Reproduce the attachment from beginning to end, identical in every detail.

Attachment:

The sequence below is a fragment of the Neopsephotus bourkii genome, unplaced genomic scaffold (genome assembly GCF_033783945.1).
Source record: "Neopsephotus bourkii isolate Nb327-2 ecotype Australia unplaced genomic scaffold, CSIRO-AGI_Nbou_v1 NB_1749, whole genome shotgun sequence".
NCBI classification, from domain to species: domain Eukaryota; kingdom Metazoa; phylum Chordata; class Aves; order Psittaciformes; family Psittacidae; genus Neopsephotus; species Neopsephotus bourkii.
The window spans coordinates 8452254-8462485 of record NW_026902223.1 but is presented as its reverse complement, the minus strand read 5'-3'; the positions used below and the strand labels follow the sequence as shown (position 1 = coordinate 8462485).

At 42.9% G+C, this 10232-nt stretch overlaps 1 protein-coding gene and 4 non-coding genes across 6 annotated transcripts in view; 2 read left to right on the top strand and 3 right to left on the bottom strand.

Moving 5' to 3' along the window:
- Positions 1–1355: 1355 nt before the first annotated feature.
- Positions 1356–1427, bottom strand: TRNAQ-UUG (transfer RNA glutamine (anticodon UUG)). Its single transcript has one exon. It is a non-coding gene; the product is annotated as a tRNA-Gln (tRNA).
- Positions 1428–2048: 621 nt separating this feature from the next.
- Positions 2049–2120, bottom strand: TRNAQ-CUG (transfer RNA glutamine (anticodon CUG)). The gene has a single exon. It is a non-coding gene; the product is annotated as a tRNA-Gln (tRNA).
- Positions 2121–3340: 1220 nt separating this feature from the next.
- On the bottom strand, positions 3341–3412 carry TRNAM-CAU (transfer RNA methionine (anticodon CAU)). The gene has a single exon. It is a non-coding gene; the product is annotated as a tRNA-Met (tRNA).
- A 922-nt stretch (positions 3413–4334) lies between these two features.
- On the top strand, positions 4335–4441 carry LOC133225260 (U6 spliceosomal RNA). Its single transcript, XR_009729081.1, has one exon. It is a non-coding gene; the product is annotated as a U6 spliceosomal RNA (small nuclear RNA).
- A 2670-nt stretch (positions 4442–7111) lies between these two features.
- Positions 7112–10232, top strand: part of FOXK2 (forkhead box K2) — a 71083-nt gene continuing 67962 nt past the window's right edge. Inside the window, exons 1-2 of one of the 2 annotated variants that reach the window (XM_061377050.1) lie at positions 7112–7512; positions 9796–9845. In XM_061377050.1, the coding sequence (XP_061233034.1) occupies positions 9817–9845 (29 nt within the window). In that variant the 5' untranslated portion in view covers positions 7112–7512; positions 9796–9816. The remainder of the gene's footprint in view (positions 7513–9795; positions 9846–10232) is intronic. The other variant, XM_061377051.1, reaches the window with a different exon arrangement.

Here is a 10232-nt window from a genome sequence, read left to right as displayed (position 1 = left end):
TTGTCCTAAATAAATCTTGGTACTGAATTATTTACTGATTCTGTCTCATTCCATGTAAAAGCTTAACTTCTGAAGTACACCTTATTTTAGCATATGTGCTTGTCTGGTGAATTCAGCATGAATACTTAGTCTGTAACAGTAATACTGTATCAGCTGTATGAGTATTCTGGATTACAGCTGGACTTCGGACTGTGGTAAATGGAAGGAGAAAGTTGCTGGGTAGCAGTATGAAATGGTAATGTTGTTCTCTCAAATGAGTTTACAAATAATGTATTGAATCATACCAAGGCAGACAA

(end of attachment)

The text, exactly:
The sequence below is a fragment of the Neopsephotus bourkii genome, unplaced genomic scaffold (genome assembly GCF_033783945.1).
Source record: "Neopsephotus bourkii isolate Nb327-2 ecotype Australia unplaced genomic scaffold, CSIRO-AGI_Nbou_v1 NB_1749, whole genome shotgun sequence".
NCBI classification, from domain to species: domain Eukaryota; kingdom Metazoa; phylum Chordata; class Aves; order Psittaciformes; family Psittacidae; genus Neopsephotus; species Neopsephotus bourkii.
The window spans coordinates 8452254-8462485 of record NW_026902223.1 but is presented as its reverse complement, the minus strand read 5'-3'; the positions used below and the strand labels follow the sequence as shown (position 1 = coordinate 8462485).

At 42.9% G+C, this 10232-nt stretch overlaps 1 protein-coding gene and 4 non-coding genes across 6 annotated transcripts in view; 2 read left to right on the top strand and 3 right to left on the bottom strand.

Moving 5' to 3' along the window:
- Positions 1–1355: 1355 nt before the first annotated feature.
- Positions 1356–1427, bottom strand: TRNAQ-UUG (transfer RNA glutamine (anticodon UUG)). Its single transcript has one exon. It is a non-coding gene; the product is annotated as a tRNA-Gln (tRNA).
- Positions 1428–2048: 621 nt separating this feature from the next.
- Positions 2049–2120, bottom strand: TRNAQ-CUG (transfer RNA glutamine (anticodon CUG)). The gene has a single exon. It is a non-coding gene; the product is annotated as a tRNA-Gln (tRNA).
- Positions 2121–3340: 1220 nt separating this feature from the next.
- On the bottom strand, positions 3341–3412 carry TRNAM-CAU (transfer RNA methionine (anticodon CAU)). The gene has a single exon. It is a non-coding gene; the product is annotated as a tRNA-Met (tRNA).
- A 922-nt stretch (positions 3413–4334) lies between these two features.
- On the top strand, positions 4335–4441 carry LOC133225260 (U6 spliceosomal RNA). Its single transcript, XR_009729081.1, has one exon. It is a non-coding gene; the product is annotated as a U6 spliceosomal RNA (small nuclear RNA).
- A 2670-nt stretch (positions 4442–7111) lies between these two features.
- Positions 7112–10232, top strand: part of FOXK2 (forkhead box K2) — a 71083-nt gene continuing 67962 nt past the window's right edge. Inside the window, exons 1-2 of one of the 2 annotated variants that reach the window (XM_061377050.1) lie at positions 7112–7512; positions 9796–9845. In XM_061377050.1, the coding sequence (XP_061233034.1) occupies positions 9817–9845 (29 nt within the window). In that variant the 5' untranslated portion in view covers positions 7112–7512; positions 9796–9816. The remainder of the gene's footprint in view (positions 7513–9795; positions 9846–10232) is intronic. The other variant, XM_061377051.1, reaches the window with a different exon arrangement.

Here is a 10232-nt window from a genome sequence, read left to right as displayed (position 1 = left end):
TTGTCCTAAATAAATCTTGGTACTGAATTATTTACTGATTCTGTCTCATTCCATGTAAAAGCTTAACTTCTGAAGTACACCTTATTTTAGCATATGTGCTTGTCTGGTGAATTCAGCATGAATACTTAGTCTGTAACAGTAATACTGTATCAGCTGTATGAGTATTCTGGATTACAGCTGGACTTCGGACTGTGGTAAATGGAAGGAGAAAGTTGCTGGGTAGCAGTATGAAATGGTAATGTTGTTCTCTCAAATGAGTTTACAAATAATGTATTGAATCATACCAAGGCAGACAA